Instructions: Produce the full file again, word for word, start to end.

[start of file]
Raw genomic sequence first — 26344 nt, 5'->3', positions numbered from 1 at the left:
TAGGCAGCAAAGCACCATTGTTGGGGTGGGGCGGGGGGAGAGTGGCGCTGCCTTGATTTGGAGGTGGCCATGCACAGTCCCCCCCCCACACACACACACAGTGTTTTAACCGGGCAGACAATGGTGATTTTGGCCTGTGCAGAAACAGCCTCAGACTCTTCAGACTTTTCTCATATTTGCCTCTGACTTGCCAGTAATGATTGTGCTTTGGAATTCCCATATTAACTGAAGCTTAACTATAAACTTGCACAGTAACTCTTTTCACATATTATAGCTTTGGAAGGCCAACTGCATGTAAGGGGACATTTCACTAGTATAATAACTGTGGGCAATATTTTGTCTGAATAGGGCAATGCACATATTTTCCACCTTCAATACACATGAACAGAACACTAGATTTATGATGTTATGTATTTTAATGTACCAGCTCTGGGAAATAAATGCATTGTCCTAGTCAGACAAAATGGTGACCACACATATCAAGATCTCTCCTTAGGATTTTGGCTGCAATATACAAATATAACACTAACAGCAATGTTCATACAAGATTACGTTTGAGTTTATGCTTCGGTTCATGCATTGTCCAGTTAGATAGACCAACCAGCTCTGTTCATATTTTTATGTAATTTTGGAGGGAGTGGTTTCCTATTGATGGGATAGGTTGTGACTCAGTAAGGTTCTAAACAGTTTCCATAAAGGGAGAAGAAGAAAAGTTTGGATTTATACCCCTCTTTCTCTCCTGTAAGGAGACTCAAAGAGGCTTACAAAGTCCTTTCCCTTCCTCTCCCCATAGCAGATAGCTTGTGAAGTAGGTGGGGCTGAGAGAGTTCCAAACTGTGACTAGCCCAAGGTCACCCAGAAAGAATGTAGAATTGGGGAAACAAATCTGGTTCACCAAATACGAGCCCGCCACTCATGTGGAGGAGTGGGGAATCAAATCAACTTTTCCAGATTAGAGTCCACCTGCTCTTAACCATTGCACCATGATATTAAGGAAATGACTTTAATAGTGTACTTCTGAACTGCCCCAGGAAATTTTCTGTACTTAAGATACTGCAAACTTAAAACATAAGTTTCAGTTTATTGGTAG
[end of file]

Raw genomic sequence first — 26344 nt, 5'->3', positions numbered from 1 at the left:
TAGGCAGCAAAGCACCATTGTTGGGGTGGGGCGGGGGGAGAGTGGCGCTGCCTTGATTTGGAGGTGGCCATGCACAGTCCCCCCCCCACACACACACACAGTGTTTTAACCGGGCAGACAATGGTGATTTTGGCCTGTGCAGAAACAGCCTCAGACTCTTCAGACTTTTCTCATATTTGCCTCTGACTTGCCAGTAATGATTGTGCTTTGGAATTCCCATATTAACTGAAGCTTAACTATAAACTTGCACAGTAACTCTTTTCACATATTATAGCTTTGGAAGGCCAACTGCATGTAAGGGGACATTTCACTAGTATAATAACTGTGGGCAATATTTTGTCTGAATAGGGCAATGCACATATTTTCCACCTTCAATACACATGAACAGAACACTAGATTTATGATGTTATGTATTTTAATGTACCAGCTCTGGGAAATAAATGCATTGTCCTAGTCAGACAAAATGGTGACCACACATATCAAGATCTCTCCTTAGGATTTTGGCTGCAATATACAAATATAACACTAACAGCAATGTTCATACAAGATTACGTTTGAGTTTATGCTTCGGTTCATGCATTGTCCAGTTAGATAGACCAACCAGCTCTGTTCATATTTTTATGTAATTTTGGAGGGAGTGGTTTCCTATTGATGGGATAGGTTGTGACTCAGTAAGGTTCTAAACAGTTTCCATAAAGGGAGAAGAAGAAAAGTTTGGATTTATACCCCTCTTTCTCTCCTGTAAGGAGACTCAAAGAGGCTTACAAAGTCCTTTCCCTTCCTCTCCCCATAGCAGATAGCTTGTGAAGTAGGTGGGGCTGAGAGAGTTCCAAACTGTGACTAGCCCAAGGTCACCCAGAAAGAATGTAGAATTGGGGAAACAAATCTGGTTCACCAAATACGAGCCCGCCACTCATGTGGAGGAGTGGGGAATCAAATCAACTTTTCCAGATTAGAGTCCACCTGCTCTTAACCATTGCACCATGATATTAAGGAAATGACTTTAATAGTGTACTTCTGAACTGCCCCAGGAAATTTTCTGTACTTAAGATACTGCAAACTTAAAACATAAGTTTCAGTTTATTGGTAG